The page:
The Bottom Line: Pinal County home sales slow, but prices are still going up - East Valley Tribune: Business

The Bottom Line: Pinal County home sales slow, but prices are still going up

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Posted: Wednesday, April 19, 2006 6:20 am | Updated: 4:08 pm, Fri Oct 7, 2011.

Like the rest of the metropolitan area, home sales slowed in Pinal County during the fourth quarter of 2005, according to the Arizona Real Estate Center at Arizona State University Polytechnic.

The numbers show a trend the area may be losing its low-cost benefits.

There were 1,280 resale homes sold in Pinal County during the fourth quarter, down from 1,550 in the third quarter. But the latest quarter was stronger than the fourth quarter 2004 when 1,135 homes were sold. For all of 2005, sales increased to 6,050 from 3,790 in 2004.

“We’ve seen the resale activity slowing really since the second quarter 2005,” said Jay Butler, center director. “For a lot of people, as the home prices went up, they ran from $186,000 to $216,000, the competitive edge some of these communities have given travel times and other things over some areas of

Tempe, Mesa and other parts is sort of disappearing.”

For fourth quarter 2005, the median home price in Pinal County was $216,500, while it was $213,500 in the third quarter and $145,000 in the fourth quarter 2004. During the fourth quarter, the median home price in Pinal County was 83 percent of the $260,000 median price during the same time period in Maricopa County.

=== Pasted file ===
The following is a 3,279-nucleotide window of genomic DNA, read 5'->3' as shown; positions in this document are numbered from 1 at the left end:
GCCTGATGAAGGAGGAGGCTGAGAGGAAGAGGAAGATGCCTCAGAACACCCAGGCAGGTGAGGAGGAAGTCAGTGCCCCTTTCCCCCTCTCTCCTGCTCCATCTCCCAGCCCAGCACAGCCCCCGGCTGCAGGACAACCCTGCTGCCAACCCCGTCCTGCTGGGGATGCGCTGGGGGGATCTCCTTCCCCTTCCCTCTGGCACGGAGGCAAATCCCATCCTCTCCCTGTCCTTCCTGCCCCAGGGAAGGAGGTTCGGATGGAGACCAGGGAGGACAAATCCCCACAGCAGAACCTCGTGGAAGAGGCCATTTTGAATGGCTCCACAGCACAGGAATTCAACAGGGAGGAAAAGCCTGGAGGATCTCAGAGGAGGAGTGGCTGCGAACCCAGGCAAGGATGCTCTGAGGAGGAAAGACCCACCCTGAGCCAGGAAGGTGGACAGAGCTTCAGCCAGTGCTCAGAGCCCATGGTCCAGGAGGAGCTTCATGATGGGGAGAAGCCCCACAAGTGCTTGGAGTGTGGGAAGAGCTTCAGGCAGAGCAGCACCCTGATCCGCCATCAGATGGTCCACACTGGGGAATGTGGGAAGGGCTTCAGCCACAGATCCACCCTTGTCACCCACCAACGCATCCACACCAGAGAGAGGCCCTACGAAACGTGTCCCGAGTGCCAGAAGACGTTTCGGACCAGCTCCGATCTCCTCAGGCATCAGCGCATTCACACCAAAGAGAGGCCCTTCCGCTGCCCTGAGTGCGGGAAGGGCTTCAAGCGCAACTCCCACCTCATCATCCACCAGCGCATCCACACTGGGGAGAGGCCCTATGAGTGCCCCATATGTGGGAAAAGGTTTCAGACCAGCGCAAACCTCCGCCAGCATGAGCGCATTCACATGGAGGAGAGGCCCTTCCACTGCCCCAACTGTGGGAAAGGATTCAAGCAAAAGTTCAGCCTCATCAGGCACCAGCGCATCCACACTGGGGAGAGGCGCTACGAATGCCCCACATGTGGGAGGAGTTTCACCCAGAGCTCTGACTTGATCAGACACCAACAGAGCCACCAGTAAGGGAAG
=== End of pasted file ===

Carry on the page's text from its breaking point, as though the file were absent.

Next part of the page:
In 2004, the median resale price in Pinal County was $137,500. It increased 38 percent to $189,000 in 2005. In Maricopa County, the median price also increased 38 percent from $174,815 in 2004 to $240,500 in 2005.

BIZ RADIO

If you’re a public radio junkie, it’s worth noting the business news program, Marketplace, will make a stop in the Valley later this month.

Kai Ryssdal, the host of the American Public Media show, will broadcast from KJZZ (91.5 FM) on April 27 and 28. Marketplace airs weekdays at 6 p.m.

Ryssdal will meet with local public radio listeners to discuss the show’s recent live coverage from China.

In January, the program spent two weeks in China reporting on the growing impact of China on the global economy through the stories of everyday Chinese citizens.

The meeting will be from 7 to 8:30 p.m. April 27 at at the Arizona Historical Society Museum Auditorium in Tempe.

Tickets are $20 to attend the lecture and $30 for VIP seating and a wine and gourmet hors d’oeuvres reception.

Call (480) 774-8450 for tickets.

BOTTOMS UP

Some local business boosters recently donned bathroom attire to sell the virtues of our fair city.

The Greater Phoenix Convention and Visitors Bureau, which counts East Valley cities as its members, and area resorts tried to woo those from Chicago by dressing up in spa robes while passing our mini packages of bath salts to Chicago Cubs fans on opening day outside of Wrigley Field.

Each package contained lavender or honeydew salts with the www.visitphoenix.com message attached in an effort to land travelers who want to come to the Valley for a spring respite.

After all, they said, temperatures were in the 40s in the Midwest.

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